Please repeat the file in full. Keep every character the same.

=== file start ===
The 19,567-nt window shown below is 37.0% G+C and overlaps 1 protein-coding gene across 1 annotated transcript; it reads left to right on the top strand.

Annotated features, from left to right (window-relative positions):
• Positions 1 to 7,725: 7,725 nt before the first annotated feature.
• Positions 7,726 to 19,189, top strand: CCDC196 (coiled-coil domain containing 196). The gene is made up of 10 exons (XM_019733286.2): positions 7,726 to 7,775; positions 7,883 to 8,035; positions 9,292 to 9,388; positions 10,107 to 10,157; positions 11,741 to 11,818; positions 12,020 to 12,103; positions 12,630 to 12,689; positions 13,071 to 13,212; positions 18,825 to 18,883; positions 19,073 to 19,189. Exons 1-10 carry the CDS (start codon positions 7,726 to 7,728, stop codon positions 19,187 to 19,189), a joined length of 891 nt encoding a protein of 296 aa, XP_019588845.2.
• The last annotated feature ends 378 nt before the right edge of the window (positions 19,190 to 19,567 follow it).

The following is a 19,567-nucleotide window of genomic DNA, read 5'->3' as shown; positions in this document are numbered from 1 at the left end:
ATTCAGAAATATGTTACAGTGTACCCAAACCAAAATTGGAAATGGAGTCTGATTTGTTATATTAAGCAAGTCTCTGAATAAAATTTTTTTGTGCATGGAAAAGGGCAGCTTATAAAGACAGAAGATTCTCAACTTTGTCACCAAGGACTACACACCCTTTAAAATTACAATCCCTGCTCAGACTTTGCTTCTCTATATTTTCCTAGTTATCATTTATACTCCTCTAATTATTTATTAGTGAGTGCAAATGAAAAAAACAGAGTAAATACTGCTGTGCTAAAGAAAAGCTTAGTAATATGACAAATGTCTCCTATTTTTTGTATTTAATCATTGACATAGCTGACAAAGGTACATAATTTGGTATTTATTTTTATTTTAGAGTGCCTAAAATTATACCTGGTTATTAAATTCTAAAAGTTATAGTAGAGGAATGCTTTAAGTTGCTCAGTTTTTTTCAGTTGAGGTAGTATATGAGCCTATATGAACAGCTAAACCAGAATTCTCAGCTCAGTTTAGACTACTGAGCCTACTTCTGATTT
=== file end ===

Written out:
The 19,567-nt window shown below is 37.0% G+C and overlaps 1 protein-coding gene across 1 annotated transcript; it reads left to right on the top strand.

Annotated features, from left to right (window-relative positions):
• Positions 1 to 7,725: 7,725 nt before the first annotated feature.
• Positions 7,726 to 19,189, top strand: CCDC196 (coiled-coil domain containing 196). The gene is made up of 10 exons (XM_019733286.2): positions 7,726 to 7,775; positions 7,883 to 8,035; positions 9,292 to 9,388; positions 10,107 to 10,157; positions 11,741 to 11,818; positions 12,020 to 12,103; positions 12,630 to 12,689; positions 13,071 to 13,212; positions 18,825 to 18,883; positions 19,073 to 19,189. Exons 1-10 carry the CDS (start codon positions 7,726 to 7,728, stop codon positions 19,187 to 19,189), a joined length of 891 nt encoding a protein of 296 aa, XP_019588845.2.
• The last annotated feature ends 378 nt before the right edge of the window (positions 19,190 to 19,567 follow it).

The following is a 19,567-nucleotide window of genomic DNA, read 5'->3' as shown; positions in this document are numbered from 1 at the left end:
ATTCAGAAATATGTTACAGTGTACCCAAACCAAAATTGGAAATGGAGTCTGATTTGTTATATTAAGCAAGTCTCTGAATAAAATTTTTTTGTGCATGGAAAAGGGCAGCTTATAAAGACAGAAGATTCTCAACTTTGTCACCAAGGACTACACACCCTTTAAAATTACAATCCCTGCTCAGACTTTGCTTCTCTATATTTTCCTAGTTATCATTTATACTCCTCTAATTATTTATTAGTGAGTGCAAATGAAAAAAACAGAGTAAATACTGCTGTGCTAAAGAAAAGCTTAGTAATATGACAAATGTCTCCTATTTTTTGTATTTAATCATTGACATAGCTGACAAAGGTACATAATTTGGTATTTATTTTTATTTTAGAGTGCCTAAAATTATACCTGGTTATTAAATTCTAAAAGTTATAGTAGAGGAATGCTTTAAGTTGCTCAGTTTTTTTCAGTTGAGGTAGTATATGAGCCTATATGAACAGCTAAACCAGAATTCTCAGCTCAGTTTAGACTACTGAGCCTACTTCTGATTT